• This is precisely why I believe an awful lot of our foreign friends will end up bailing on this country when the proverbial hits the fan.

        They have two choices: stay and pay down a massive debt on an asset that’s worth half what you paid for it OR buy a one-way ticket back to wherever you came from and be debt free.

        (Okay, the 3rd is declare personal bankruptcy, but that’s hardly a painless option either)

      • kiwikarynMEMBER

        #4 option. Abandon your negative equity property here and move somewhere prices are still going up. Like the US or Canada. Or Europe. Probably plenty of places still taking “skilled” migrants.

  3. dissonanceMEMBER

    Don’t disagree that land prices are at record and ridiculous high levels historically. Don’t disagree that there will certainly be some retrace of the recent huge price rise. Not a fan of RE as an investment class at these levels.

    However, Oz and the world are navigating the brave new world of negative interest rates, QE, potentially unlimited gov debt and fiscal stimulus (so long as current account doesn’t get too out of whack), mass immigration from wealthy rather than refugee countries with no end in sight with financial inter-mediation and government interference in the free market that provides a Put to all leveraged property owners. All this some 40 years into the post gold standard monetary fiat experiment of which the impossible and remarkable post 2008 GFC seems to have re-written the laws of possibility.

    Were people wrong to jump on the rising trend of property wealth and home security in a world of inflating wealth but deflating costs of basic necessities? Will the government allow a collapse of the property market and thus the economy? I suspect that a long period of ‘a soft landing’ is much more likely than the crash many here wish for. The gains may be over but the rationale and desire to park cheap money/debt into property in an inflating world of volatile other asset classes remains firmly indoctrinated into the upwardly mobile world over.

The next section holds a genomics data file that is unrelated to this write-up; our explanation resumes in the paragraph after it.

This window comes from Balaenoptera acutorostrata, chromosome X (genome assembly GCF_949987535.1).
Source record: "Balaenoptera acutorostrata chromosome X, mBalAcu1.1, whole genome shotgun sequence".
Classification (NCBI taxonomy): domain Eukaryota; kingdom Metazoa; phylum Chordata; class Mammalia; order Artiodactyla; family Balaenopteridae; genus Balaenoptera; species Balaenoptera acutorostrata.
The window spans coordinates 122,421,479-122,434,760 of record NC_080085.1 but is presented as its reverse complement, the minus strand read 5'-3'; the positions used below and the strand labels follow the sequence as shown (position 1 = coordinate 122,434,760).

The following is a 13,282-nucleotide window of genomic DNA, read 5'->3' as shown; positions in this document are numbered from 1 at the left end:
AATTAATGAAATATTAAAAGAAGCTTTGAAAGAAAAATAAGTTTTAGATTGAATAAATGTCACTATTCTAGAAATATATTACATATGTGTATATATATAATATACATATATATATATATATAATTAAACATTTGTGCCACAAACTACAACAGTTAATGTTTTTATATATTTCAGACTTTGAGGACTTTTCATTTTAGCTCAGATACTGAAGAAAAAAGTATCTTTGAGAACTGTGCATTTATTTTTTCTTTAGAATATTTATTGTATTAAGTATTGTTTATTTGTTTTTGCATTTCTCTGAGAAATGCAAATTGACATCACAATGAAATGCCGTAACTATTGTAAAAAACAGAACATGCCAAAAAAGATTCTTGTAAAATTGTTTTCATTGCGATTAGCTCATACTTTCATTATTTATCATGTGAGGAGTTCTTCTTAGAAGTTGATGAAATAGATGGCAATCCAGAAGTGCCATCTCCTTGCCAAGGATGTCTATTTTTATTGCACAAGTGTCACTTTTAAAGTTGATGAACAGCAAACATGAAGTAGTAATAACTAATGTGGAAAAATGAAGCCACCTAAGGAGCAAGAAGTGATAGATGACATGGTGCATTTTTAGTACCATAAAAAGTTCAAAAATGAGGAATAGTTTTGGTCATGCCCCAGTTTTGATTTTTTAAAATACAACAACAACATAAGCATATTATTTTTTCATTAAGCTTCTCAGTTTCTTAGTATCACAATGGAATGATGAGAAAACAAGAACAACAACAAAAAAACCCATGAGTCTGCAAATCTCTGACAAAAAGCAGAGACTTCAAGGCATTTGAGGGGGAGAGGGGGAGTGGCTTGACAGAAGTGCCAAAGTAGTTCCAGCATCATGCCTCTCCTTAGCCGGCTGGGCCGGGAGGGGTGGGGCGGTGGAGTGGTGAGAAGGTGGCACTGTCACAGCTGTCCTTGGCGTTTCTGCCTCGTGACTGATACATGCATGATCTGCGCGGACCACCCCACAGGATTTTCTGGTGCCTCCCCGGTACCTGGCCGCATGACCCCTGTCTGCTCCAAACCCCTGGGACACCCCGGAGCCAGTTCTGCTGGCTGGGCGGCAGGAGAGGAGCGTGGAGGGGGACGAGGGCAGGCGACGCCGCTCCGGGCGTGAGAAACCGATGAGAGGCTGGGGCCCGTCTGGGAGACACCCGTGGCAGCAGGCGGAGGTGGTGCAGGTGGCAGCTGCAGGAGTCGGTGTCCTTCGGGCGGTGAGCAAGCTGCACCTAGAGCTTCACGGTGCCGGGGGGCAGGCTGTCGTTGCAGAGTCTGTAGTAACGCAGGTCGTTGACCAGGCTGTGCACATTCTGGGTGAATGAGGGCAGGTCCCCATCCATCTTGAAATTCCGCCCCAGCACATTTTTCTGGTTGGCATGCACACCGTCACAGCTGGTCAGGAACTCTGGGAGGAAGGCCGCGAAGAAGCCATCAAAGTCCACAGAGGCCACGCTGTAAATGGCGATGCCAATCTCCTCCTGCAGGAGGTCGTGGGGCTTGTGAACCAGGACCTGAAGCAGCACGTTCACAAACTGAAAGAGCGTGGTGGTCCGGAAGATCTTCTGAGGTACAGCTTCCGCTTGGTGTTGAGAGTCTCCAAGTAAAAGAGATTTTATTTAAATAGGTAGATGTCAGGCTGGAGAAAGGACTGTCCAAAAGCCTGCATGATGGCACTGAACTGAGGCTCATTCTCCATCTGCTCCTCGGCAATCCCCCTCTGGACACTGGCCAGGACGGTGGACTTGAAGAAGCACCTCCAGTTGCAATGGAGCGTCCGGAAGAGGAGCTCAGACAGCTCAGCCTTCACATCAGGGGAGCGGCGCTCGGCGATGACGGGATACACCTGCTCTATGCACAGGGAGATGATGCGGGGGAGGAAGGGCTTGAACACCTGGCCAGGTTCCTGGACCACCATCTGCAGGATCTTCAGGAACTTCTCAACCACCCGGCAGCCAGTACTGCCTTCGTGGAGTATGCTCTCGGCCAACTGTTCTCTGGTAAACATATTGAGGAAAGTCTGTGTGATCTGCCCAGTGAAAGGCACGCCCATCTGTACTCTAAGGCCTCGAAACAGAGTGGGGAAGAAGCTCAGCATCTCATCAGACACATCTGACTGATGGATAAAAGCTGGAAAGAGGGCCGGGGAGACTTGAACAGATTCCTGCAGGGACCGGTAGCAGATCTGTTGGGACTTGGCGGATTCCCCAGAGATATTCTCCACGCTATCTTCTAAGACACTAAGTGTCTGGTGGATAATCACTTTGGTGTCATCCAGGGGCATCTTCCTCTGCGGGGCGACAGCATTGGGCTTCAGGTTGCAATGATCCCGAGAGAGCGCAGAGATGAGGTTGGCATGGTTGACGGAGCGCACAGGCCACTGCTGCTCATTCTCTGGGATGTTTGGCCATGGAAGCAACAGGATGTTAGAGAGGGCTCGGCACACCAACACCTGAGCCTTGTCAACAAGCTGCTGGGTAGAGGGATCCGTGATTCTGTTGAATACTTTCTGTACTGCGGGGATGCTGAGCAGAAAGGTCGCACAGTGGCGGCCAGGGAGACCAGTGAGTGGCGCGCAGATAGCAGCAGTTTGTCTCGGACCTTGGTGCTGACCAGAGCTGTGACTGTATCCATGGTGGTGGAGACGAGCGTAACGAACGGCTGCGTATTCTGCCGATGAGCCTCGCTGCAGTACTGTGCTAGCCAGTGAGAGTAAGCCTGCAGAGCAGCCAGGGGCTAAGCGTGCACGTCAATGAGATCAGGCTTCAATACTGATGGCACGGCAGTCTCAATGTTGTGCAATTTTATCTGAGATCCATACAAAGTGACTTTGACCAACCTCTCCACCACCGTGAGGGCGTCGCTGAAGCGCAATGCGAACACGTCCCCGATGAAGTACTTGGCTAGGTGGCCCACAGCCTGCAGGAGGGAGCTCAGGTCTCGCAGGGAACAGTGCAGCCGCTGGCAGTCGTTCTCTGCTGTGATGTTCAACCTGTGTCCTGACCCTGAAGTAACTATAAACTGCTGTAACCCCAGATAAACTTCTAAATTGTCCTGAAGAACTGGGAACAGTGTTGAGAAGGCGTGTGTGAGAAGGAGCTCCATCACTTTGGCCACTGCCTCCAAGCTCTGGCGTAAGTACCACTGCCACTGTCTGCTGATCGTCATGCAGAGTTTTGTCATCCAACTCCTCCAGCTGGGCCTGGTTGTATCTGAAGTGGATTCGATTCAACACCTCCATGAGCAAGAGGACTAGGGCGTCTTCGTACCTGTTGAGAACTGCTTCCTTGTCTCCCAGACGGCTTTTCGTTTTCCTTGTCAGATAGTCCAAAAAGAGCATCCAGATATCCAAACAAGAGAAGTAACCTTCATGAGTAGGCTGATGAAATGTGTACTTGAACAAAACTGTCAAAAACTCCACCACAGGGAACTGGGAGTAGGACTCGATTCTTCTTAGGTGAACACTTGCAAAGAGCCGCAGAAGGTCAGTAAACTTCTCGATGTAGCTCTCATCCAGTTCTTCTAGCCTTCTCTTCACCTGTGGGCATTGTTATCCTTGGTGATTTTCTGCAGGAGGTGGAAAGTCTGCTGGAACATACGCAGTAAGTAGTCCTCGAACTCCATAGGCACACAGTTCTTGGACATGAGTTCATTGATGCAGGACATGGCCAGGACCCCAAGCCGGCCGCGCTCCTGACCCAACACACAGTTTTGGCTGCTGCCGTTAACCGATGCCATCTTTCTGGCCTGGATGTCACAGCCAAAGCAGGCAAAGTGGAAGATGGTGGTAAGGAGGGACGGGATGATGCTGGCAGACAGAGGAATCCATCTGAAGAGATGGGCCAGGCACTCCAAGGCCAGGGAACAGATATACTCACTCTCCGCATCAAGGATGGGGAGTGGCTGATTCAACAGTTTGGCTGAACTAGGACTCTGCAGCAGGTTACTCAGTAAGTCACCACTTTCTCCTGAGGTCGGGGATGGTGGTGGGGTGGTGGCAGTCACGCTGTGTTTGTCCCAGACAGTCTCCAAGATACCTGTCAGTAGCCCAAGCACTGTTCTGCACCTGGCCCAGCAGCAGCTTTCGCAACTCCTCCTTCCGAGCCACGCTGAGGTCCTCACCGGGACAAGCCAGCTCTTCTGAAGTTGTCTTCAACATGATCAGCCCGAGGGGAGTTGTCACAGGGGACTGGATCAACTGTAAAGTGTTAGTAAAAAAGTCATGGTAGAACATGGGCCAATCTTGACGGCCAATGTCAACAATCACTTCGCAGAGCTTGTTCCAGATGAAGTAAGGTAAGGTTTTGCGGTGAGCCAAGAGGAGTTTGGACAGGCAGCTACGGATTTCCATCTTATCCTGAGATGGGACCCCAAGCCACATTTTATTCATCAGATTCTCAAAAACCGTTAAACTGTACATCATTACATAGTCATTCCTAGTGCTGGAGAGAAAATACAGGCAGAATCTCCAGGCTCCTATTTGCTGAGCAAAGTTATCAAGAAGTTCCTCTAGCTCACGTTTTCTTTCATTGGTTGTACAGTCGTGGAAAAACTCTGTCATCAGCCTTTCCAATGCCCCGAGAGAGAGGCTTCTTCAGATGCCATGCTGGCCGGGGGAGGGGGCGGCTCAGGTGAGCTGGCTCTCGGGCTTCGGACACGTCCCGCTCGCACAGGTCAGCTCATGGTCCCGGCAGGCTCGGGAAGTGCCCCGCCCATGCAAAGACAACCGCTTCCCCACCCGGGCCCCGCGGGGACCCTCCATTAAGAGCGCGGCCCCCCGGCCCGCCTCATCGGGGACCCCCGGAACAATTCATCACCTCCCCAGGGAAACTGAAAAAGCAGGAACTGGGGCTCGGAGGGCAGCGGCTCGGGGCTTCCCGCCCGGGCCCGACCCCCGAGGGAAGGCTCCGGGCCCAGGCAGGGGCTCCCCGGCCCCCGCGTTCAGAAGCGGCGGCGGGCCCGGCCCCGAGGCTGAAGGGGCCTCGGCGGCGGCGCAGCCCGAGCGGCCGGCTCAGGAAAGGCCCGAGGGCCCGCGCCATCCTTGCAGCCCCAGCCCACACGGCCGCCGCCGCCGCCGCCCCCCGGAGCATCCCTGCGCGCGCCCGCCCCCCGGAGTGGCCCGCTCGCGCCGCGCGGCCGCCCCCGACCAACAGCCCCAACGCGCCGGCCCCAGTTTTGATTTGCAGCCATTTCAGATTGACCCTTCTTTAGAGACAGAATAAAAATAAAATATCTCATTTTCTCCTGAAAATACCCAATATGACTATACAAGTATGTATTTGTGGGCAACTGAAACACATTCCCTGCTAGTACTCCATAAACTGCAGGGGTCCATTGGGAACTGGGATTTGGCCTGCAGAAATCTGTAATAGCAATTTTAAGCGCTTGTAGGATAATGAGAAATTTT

The Oz government hasn’t even started pulling out the big tricks yet to support the property market. I have just returned from 5 years flipping US properties from the GFC lows and AUD highs in Kansas City USA. Mostly middle to lower end properties (selling $110-$150k) and mostly to “FHA” buyers. These buyers put down 3% deposit on a loan that is backed by Freddie Mac or Fannie May (Gov owned lending institutions). The lenders make the loan risk free as the borrower pays “insurance” against default to Freddie/Fannie of about 3%. The seller, me, is then asked to pay “buyer loan costs to about 3%” which essentially covers the 3% insurance. End result is that people can buy houses with almost no money down, mortgaged to banks that lend risk free guaranteed by the government at interest rates locked in for 30 years at 3.5%. Inflation is running 2.5% and the Fed Reserve has maintaining moderate long run inflation as one of it’s core tasks.

    Again, I do not recommend buying RE at these levels but neither would I bet on a property crash. We have seen the property crash movie 10 years ago overseas and no government around the world wants to see it again. Very slow melt much more likely, supported by immigration, tax incentives, FHB incentives, negative real interest rates etc etc.

    • harry petropoulosMEMBER

      have to agree with you that prices will be gradually decreasing as opposed to crashing overnight…………..but the result is exactly the same…………..whether they crash by 30% in 12 months or it takes it 5 years to decrease by 30%,,,,,,,,,,essentially what is the difference?????
      Lets just face facts that property prices went crazy and now we have to face reality…………what bothers me is that interest rates are so low and yet we have a problem that cant be resolved

      • If property price crashes 30% in 5 years than it is slow melt down that will not effect the employment, production, retail, etc as much. But if it goes down by 30% in 12 months than there will lots of jobs loses, cries, retail sales falls, etc.

    • @dissonance: Couldn’t have said it better myself. The most likely outcome IMHO is a replication of events overseas. There may be something of a sudden shock, but it will be dealt with as it was in the USA. The RBA will end up with an inflated balance sheet and Megabank will play the get-out-of-jail-free card. As in the USA, a central bank can play a very long game with no risk of default when it comes to slowly offloading assets.

      Individual speculators would get burned in that scenario, but not to the point of despair and revolution. They’ll be offered the same financial safety nets that were provided in the USA. What awaits us therefore is a future like Japan’s, Europe’s and America’s, “lost decades” and an extended period of political malaise that will cause continual churn of elected officials, but but nothing so severe as to cause people to wake up and challenge the true money powers.

      Many call for a hard collapse followed by wise restructuring and a phoenix like resurrection, but I really don’t see this as a highly probable outcome.

    • All debt fueled speculative manias explode. Name one that didn’t? I can name some that haven’t as yet but none that were and then went on to stand the test of time to be fine. Happy to hear examples if there are any.